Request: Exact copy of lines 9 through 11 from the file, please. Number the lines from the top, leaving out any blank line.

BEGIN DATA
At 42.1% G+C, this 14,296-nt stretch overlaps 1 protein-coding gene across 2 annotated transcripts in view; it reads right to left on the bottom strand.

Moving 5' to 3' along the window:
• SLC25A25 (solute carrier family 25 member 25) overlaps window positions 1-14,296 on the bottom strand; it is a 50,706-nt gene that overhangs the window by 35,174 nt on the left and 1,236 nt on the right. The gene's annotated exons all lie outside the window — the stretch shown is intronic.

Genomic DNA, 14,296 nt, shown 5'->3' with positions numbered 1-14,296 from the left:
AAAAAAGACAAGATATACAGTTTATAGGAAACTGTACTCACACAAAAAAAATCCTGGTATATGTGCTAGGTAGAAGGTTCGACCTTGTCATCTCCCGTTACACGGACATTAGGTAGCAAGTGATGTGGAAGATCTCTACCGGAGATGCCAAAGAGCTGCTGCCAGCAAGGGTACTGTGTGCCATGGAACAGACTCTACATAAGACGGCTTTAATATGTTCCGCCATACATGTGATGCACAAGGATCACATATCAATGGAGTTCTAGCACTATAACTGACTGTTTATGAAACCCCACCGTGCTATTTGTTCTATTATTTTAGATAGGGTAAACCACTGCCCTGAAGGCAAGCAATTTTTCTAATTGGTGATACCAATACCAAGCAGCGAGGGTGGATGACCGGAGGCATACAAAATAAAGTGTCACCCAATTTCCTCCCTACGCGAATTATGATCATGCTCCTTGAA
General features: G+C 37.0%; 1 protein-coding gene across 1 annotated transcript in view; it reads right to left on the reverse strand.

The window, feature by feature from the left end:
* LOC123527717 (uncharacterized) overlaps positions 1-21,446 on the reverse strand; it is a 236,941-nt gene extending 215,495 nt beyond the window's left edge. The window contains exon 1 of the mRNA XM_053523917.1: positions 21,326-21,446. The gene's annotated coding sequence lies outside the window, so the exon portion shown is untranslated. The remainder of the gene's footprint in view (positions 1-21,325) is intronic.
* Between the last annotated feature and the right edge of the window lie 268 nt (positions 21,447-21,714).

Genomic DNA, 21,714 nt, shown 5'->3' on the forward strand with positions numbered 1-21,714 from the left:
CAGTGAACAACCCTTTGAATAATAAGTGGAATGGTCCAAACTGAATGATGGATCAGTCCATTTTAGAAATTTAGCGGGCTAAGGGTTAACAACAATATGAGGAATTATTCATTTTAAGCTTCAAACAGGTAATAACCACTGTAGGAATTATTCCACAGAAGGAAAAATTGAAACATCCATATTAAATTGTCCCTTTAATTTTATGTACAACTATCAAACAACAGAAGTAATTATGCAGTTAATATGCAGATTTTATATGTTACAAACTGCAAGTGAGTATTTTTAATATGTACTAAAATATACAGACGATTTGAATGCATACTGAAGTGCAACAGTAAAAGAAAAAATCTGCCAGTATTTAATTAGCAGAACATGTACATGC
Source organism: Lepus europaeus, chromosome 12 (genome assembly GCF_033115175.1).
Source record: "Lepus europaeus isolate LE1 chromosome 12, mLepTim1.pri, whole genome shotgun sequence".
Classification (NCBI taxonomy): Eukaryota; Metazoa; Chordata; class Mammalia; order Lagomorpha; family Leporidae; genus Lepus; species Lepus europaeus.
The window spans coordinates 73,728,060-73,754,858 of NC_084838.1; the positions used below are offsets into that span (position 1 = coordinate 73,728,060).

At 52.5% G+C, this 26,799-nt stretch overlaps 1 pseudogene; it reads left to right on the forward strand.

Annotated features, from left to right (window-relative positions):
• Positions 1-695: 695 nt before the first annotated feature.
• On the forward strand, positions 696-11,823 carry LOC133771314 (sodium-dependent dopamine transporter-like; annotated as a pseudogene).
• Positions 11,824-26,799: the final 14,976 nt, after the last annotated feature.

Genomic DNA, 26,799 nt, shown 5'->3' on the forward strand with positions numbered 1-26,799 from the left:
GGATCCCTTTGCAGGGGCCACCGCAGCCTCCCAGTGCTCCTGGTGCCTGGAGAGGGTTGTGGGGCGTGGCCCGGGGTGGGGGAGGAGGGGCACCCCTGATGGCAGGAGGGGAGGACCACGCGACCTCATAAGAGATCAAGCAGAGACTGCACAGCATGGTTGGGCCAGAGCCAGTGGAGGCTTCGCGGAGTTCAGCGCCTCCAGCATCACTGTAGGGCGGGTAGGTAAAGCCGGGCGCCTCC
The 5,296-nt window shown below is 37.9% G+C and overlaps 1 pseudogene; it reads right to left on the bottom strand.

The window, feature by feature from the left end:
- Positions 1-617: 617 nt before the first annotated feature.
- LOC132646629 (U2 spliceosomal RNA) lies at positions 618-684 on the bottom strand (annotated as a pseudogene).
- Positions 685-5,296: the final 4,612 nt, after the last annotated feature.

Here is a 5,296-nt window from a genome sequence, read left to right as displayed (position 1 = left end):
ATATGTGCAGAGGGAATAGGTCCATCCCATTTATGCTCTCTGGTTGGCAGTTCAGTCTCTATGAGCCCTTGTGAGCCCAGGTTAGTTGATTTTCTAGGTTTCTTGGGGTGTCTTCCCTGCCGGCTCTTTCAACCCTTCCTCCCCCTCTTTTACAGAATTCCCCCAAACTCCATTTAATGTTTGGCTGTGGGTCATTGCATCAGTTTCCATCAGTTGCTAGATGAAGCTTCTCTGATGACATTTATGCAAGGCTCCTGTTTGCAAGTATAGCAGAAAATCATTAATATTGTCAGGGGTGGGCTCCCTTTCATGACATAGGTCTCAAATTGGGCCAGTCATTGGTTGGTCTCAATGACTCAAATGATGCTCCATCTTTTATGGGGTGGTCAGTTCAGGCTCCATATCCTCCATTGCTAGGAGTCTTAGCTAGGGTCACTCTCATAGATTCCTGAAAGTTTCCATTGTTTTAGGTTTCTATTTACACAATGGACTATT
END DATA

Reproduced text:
* Between the last annotated feature and the right edge of the window lie 268 nt (positions 21,447-21,714).

Genomic DNA, 21,714 nt, shown 5'->3' on the forward strand with positions numbered 1-21,714 from the left:
CAGTGAACAACCCTTTGAATAATAAGTGGAATGGTCCAAACTGAATGATGGATCAGTCCATTTTAGAAATTTAGCGGGCTAAGGGTTAACAACAATATGAGGAATTATTCATTTTAAGCTTCAAACAGGTAATAACCACTGTAGGAATTATTCCACAGAAGGAAAAATTGAAACATCCATATTAAATTGTCCCTTTAATTTTATGTACAACTATCAAACAACAGAAGTAATTATGCAGTTAATATGCAGATTTTATATGTTACAAACTGCAAGTGAGTATTTTTAATATGTACTAAAATATACAGACGATTTGAATGCATACTGAAGTGCAACAGTAAAAGAAAAAATCTGCCAGTATTTAATTAGCAGAACATGTACATGC